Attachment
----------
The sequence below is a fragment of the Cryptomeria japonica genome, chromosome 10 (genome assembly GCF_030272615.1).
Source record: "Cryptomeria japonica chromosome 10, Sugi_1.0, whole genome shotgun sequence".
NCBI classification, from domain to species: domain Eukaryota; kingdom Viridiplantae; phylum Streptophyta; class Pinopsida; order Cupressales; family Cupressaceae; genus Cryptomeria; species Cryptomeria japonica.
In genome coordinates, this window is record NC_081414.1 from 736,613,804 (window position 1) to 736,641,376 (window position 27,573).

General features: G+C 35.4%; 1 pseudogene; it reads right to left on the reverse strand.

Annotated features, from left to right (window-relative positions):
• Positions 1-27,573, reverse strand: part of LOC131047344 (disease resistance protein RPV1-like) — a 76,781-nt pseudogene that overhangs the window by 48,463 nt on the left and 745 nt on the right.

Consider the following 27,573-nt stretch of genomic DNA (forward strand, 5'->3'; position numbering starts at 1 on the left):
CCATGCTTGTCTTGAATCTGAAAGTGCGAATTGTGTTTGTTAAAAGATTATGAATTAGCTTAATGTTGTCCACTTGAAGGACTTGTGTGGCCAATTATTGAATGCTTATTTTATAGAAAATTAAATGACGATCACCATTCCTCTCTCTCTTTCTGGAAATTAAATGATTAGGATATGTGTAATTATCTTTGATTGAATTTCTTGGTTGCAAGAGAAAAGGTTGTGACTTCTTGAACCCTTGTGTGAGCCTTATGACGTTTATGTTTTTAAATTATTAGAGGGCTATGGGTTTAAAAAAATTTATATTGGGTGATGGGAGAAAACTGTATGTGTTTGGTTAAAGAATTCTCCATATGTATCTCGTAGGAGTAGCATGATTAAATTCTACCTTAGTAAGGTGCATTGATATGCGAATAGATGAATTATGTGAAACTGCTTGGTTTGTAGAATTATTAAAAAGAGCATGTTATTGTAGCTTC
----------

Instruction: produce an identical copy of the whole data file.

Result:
The sequence below is a fragment of the Cryptomeria japonica genome, chromosome 10 (genome assembly GCF_030272615.1).
Source record: "Cryptomeria japonica chromosome 10, Sugi_1.0, whole genome shotgun sequence".
NCBI classification, from domain to species: domain Eukaryota; kingdom Viridiplantae; phylum Streptophyta; class Pinopsida; order Cupressales; family Cupressaceae; genus Cryptomeria; species Cryptomeria japonica.
In genome coordinates, this window is record NC_081414.1 from 736,613,804 (window position 1) to 736,641,376 (window position 27,573).

General features: G+C 35.4%; 1 pseudogene; it reads right to left on the reverse strand.

Annotated features, from left to right (window-relative positions):
• Positions 1-27,573, reverse strand: part of LOC131047344 (disease resistance protein RPV1-like) — a 76,781-nt pseudogene that overhangs the window by 48,463 nt on the left and 745 nt on the right.

Consider the following 27,573-nt stretch of genomic DNA (forward strand, 5'->3'; position numbering starts at 1 on the left):
CCATGCTTGTCTTGAATCTGAAAGTGCGAATTGTGTTTGTTAAAAGATTATGAATTAGCTTAATGTTGTCCACTTGAAGGACTTGTGTGGCCAATTATTGAATGCTTATTTTATAGAAAATTAAATGACGATCACCATTCCTCTCTCTCTTTCTGGAAATTAAATGATTAGGATATGTGTAATTATCTTTGATTGAATTTCTTGGTTGCAAGAGAAAAGGTTGTGACTTCTTGAACCCTTGTGTGAGCCTTATGACGTTTATGTTTTTAAATTATTAGAGGGCTATGGGTTTAAAAAAATTTATATTGGGTGATGGGAGAAAACTGTATGTGTTTGGTTAAAGAATTCTCCATATGTATCTCGTAGGAGTAGCATGATTAAATTCTACCTTAGTAAGGTGCATTGATATGCGAATAGATGAATTATGTGAAACTGCTTGGTTTGTAGAATTATTAAAAAGAGCATGTTATTGTAGCTTC